Box 5-1

Ethnographic Research in the Census

Ethnography is a social science research methodology that provides intensive study of particular communities or groups through observational analysis and extensive interviews. The Census Bureau has used ethnography to study coverage in the census since the 1970s, with major efforts associated with the 1990 and 2000 censuses.


The 1990 Ethnographic Evaluation of the Behavioral Causes of Census Undercount studied 29 sites and groups (de la Puente, 1993). By comparison, the 2000 census program of formal experimentation included six ethnographic research projects, focused on: attitudes toward protecting privacy (Gerber, 2003); participation by “Generation X,” persons born between 1968 and 1979 (Crowley, 2003); mobile populations (Hunter et al., 2003); complex households—in particular, on-reservation Navajo Indians, Inupiaq Eskimos, Korean immigrants, Latino immigrants, rural non-Hispanic whites, and blacks in southeastern Virginia (Schwede, 2003); social network tracing of highly mobile people (Brownrigg, 2003); and colonias—poor rural communities near the U.S.-Mexican border (see Box 4-2) (de la Puente and Stemper, 2003). The results of each of the six projects were summarized in one of the Bureau’s evaluation “topic report” series (de la Puente, 2004), and several of the papers are published in revised or extended form in Schwede et al. (2005).


Among the 2000 census ethnographic studies, Schwede (2003) found that examination of “complex households” in six socioeconomic groups highlighted key differences between the Census Bureau’s definition of “household” and the definition envisioned by respondents. For instance, the Census Bureau’s conception of a household as the set of all persons living in one housing unit runs contrary to the experience of Navajo Indians and Inupiaq Eskimos, for whom family ties are more central to the notion of a household than physical location. Members of the family who live at a further distance, in sheep camps, in another housing unit on the reservation, or off the reservation may be considered part of the household if they are contributing to the family’s income or subsistence; conversely, people living in the same housing unit—even if they are related—may not consider themselves part of the same household if they are not pooling incomes or sharing food.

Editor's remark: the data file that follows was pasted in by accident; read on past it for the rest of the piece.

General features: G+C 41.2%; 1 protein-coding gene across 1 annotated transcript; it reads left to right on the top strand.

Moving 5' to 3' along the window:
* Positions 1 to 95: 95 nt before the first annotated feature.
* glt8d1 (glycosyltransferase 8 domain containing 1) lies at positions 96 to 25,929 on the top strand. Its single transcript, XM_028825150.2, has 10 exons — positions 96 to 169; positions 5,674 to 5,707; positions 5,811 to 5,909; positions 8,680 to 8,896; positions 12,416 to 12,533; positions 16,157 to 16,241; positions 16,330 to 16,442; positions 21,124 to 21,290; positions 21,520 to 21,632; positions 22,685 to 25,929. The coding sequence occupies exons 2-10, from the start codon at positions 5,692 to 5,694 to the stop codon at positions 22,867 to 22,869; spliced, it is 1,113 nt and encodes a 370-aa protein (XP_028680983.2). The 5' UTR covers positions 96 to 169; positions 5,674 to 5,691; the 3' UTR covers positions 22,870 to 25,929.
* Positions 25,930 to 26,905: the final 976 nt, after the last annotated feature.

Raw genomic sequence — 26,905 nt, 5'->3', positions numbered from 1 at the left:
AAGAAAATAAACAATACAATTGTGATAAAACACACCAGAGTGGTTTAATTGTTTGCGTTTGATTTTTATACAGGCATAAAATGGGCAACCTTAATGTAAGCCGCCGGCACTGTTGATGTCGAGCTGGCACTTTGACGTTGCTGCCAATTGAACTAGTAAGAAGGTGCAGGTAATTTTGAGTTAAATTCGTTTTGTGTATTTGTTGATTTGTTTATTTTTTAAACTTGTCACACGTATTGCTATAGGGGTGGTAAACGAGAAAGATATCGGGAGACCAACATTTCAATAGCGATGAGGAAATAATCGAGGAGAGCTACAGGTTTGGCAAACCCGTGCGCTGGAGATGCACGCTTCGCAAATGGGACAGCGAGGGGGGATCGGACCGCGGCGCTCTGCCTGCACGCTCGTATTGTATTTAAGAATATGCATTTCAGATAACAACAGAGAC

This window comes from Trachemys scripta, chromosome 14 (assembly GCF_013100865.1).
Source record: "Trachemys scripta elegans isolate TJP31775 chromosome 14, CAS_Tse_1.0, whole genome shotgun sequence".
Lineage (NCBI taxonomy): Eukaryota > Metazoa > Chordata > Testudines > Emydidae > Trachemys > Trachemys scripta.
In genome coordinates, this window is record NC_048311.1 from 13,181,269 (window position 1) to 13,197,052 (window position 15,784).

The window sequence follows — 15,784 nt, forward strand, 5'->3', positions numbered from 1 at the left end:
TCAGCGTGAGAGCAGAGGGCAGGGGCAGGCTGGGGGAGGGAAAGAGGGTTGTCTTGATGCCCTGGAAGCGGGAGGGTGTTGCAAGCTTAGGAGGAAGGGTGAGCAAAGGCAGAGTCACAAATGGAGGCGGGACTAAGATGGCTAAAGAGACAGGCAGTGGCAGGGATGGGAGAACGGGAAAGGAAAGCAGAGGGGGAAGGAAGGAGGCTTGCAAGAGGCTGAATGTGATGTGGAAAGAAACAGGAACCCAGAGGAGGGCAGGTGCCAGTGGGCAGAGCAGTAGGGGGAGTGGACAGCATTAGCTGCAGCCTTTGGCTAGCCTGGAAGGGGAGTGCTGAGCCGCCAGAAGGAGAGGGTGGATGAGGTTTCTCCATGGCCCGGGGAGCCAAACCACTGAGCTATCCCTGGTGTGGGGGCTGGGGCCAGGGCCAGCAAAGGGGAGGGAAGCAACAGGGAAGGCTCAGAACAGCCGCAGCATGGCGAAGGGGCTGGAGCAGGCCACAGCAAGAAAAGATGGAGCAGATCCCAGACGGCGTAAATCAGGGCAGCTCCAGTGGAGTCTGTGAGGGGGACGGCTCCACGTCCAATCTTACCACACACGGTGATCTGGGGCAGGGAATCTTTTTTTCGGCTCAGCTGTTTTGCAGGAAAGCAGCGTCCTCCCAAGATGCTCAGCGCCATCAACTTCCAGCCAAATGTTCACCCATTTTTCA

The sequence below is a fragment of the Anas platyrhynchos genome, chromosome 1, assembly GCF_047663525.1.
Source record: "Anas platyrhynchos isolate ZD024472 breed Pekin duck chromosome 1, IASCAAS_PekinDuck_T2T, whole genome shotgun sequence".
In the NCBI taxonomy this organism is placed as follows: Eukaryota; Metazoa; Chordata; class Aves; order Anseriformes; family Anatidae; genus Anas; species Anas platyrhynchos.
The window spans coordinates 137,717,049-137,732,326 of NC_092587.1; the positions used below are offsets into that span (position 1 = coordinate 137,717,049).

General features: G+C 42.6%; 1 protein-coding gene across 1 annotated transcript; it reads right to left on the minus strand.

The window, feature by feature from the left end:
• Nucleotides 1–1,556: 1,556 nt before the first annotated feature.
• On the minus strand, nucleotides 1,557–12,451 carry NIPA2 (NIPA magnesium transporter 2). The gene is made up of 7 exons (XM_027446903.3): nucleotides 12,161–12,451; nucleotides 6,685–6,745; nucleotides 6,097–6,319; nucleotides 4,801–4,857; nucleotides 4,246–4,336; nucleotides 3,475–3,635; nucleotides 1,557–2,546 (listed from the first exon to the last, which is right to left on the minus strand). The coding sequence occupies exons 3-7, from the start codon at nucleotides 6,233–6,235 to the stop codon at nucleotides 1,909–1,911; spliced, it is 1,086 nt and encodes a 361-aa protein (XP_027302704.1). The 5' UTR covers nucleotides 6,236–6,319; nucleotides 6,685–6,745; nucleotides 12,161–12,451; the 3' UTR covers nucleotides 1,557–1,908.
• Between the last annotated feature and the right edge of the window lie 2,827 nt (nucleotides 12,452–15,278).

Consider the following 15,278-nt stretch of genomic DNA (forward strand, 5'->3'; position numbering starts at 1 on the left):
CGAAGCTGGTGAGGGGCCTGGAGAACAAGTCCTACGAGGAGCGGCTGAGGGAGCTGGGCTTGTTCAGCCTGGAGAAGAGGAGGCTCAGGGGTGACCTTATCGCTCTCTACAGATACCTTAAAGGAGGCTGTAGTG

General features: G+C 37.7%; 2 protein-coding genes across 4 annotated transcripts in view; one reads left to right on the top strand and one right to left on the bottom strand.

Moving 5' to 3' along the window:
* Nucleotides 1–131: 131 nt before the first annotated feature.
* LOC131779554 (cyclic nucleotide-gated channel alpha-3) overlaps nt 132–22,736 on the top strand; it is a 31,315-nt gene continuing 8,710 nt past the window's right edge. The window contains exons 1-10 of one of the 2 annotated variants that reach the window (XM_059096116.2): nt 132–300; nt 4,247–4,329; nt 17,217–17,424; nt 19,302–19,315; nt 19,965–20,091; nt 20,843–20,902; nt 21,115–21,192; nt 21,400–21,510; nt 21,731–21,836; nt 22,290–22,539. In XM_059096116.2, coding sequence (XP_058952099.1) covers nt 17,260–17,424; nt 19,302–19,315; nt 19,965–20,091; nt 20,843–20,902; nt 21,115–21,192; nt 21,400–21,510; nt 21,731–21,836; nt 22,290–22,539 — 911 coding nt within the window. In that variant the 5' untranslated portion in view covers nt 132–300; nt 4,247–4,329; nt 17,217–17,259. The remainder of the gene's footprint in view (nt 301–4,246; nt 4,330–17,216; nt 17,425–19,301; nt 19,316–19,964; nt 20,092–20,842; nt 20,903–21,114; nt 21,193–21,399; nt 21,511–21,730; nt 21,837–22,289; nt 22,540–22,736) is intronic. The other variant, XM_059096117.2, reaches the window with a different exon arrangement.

Ethnographic research also suggested a rich set of high-mobility patterns, for economic and other reasons, that complicate the definition of usual residence (Schwede, 2003; Lobo, 2001; Fleisher, 2001):

  • long-distance cyclical mobility to and from Navajo and Inupiaq households for temporary jobs;

  • cross-national cyclical mobility between households in Latin America and Latino households in Virginia for jobs;

  • seasonal cyclical mobility for subsistence activities among the Inupiat or by snowbirds to escape cold winters;

  • mobility for purposes of higher education, found in most of the samples;

  • frequent movement of children for schooling and other purposes (among Navajo and Inupiat households) and for joint custody arrangements (among rural non-Hispanic whites);

  • cyclical movement of elderly persons between their own houses and their relatives’ houses and among households of adult children;

  • sporadic movements of tenuously attached persons; and

  • temporary ad hoc moves of indeterminate length into the houses of sick or elderly relatives who can no longer manage for themselves.



The National Academies | 500 Fifth St. N.W. | Washington, D.C. 20001
Copyright © National Academy of Sciences. All rights reserved.
Terms of Use and Privacy Statement